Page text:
I saw how cool things there were compared to the usual town of Tampa, which I’ve called home for 22 years, and started saying to myself, “this is a once in lifetime opportunity so screw it, I’ll take the extra €15 dinner and the extra £10 bag I want from the market.”

I didn’t stick to my budget. Not even a little bit. It’s like I wasn’t even trying to anymore!

Looking back I blame a huge part of that for my lack of knowledge about budgeting. I thought a mental budget would work fine with me. I didn’t need to write anything down, get reminders about my expenses, or actually track my spending. I was better than that. I could guesstimate and be close enough, right? WRONG.

Arguably, I may have been more fun than I am now, but I was also younger, dumber, more reckless, and my ‘spending wisely’ resolution was totally thrown out the window the moment I stepped on the plane.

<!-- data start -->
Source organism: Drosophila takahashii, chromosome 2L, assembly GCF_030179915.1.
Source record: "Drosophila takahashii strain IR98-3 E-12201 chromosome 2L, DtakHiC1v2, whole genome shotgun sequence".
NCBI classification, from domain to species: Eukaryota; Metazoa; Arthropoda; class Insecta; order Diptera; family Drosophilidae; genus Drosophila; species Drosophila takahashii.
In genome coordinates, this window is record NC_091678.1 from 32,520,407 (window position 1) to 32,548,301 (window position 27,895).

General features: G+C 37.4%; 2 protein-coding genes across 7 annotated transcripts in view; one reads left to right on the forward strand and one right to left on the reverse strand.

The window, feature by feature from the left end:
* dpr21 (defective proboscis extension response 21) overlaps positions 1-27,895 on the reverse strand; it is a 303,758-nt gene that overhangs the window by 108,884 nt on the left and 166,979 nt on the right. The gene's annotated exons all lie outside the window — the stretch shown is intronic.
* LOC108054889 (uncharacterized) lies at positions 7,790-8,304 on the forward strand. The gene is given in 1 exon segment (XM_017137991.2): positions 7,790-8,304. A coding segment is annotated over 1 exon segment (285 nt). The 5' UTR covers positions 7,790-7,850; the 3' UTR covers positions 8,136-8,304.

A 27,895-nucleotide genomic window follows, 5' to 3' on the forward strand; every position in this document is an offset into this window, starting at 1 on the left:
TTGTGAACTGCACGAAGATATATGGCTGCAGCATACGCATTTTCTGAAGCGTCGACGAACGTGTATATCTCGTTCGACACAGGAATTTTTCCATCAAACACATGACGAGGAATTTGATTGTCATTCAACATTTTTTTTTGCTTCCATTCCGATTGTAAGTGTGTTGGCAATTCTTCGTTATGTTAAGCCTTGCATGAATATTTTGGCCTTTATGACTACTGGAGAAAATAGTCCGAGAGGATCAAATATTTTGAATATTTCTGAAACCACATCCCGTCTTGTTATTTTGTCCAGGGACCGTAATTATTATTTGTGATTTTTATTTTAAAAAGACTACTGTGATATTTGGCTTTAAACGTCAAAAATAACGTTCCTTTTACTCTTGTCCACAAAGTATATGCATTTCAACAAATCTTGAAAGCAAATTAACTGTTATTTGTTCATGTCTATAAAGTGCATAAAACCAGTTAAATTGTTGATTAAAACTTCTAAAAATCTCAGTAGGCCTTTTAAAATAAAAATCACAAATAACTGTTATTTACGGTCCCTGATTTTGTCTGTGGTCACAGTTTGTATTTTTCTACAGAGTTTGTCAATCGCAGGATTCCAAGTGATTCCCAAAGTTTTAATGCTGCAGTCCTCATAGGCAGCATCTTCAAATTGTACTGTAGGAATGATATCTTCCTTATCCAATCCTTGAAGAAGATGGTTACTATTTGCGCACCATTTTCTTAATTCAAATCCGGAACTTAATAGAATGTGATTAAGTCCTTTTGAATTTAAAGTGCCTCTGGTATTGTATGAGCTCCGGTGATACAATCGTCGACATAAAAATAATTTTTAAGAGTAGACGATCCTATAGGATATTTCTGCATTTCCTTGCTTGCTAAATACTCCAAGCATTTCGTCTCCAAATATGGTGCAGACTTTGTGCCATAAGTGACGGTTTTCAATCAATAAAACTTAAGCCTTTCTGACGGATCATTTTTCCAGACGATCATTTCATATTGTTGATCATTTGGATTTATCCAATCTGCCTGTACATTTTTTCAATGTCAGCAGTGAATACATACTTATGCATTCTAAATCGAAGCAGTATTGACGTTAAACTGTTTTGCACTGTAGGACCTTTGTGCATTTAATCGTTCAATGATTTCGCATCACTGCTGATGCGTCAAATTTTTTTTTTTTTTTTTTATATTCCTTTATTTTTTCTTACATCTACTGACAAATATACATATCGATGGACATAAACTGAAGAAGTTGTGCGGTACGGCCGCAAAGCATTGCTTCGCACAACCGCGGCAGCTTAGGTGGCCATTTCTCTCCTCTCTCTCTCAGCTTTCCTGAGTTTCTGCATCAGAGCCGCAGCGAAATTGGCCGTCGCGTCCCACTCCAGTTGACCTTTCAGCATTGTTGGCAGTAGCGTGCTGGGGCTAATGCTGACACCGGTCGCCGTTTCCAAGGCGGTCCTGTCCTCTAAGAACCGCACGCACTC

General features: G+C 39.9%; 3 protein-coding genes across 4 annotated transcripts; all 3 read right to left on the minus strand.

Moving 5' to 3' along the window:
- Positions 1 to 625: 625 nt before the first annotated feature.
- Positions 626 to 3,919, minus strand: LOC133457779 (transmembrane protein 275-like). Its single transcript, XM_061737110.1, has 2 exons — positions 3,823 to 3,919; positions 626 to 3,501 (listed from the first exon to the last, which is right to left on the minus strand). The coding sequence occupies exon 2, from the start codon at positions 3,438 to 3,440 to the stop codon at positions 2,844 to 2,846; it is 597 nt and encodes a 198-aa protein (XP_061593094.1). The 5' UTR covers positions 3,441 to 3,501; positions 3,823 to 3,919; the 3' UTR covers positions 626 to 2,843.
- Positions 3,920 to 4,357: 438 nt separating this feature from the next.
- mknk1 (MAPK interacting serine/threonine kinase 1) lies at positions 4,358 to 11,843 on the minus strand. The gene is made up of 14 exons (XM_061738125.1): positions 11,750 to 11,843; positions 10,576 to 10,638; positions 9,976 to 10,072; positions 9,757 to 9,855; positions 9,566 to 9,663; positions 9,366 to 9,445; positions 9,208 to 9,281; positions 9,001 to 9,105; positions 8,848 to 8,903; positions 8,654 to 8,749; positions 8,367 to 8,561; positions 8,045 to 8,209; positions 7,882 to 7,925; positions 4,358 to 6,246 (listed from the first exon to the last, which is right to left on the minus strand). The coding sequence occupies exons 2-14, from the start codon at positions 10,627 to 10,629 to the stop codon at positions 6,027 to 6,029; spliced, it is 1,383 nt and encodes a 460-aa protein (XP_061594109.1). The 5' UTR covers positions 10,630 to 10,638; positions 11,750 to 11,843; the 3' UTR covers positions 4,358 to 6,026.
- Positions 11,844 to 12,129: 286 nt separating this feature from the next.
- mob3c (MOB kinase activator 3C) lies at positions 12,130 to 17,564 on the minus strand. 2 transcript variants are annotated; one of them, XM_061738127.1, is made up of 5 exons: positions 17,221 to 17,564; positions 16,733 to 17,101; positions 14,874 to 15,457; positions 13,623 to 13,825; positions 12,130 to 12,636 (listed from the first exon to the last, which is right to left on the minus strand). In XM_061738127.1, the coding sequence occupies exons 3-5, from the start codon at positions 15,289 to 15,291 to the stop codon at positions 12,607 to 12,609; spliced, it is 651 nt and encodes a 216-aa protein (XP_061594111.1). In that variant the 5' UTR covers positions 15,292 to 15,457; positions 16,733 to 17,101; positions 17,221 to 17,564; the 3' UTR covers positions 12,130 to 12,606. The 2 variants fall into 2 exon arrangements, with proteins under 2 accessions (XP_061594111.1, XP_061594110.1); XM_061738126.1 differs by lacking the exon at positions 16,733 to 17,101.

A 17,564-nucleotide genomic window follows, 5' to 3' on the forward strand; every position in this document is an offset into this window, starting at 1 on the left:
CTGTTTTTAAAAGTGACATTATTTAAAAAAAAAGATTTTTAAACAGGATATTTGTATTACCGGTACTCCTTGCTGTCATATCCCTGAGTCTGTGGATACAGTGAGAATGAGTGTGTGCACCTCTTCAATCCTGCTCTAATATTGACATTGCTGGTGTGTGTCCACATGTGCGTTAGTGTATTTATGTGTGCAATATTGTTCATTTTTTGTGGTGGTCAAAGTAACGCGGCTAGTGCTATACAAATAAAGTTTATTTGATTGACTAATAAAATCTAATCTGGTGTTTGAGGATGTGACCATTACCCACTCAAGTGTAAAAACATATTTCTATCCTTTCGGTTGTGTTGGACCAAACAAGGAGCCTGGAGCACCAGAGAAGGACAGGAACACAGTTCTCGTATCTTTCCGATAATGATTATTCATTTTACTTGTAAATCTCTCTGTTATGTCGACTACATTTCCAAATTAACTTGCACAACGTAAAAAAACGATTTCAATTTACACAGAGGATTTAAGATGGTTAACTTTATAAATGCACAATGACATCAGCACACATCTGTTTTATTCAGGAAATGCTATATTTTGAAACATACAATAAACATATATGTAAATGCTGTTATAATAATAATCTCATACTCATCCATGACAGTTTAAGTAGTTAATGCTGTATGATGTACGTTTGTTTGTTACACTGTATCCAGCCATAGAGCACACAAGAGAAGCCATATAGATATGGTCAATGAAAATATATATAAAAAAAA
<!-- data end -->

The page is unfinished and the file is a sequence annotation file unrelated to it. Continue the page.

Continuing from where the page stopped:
“Spending my money more wisely” is one of the most common, cliche resolutions out there. It might even be yours. And that’s not a bad thing! In fact, that’s a great resolution- as long as you stick to it.

People make resolutions and break them. I make them and break them.

But as we leave 2015 behind and face 2016, let’s stop the madness once and for all. Budgeting is really easy when you’re not trying to rely on your own mental capacity.

Budgeting made easy is having a system do it for you and getting reminders about your spending, your bills, and your other expenses.

Going through life, you shouldn’t be having to focus on what’s going on in your bank account. You should be given the freedom to focus on what’s going on in the world around you. Taking in life and all the things life has to offer. Not worrying about running out of money or not being able to pay for something.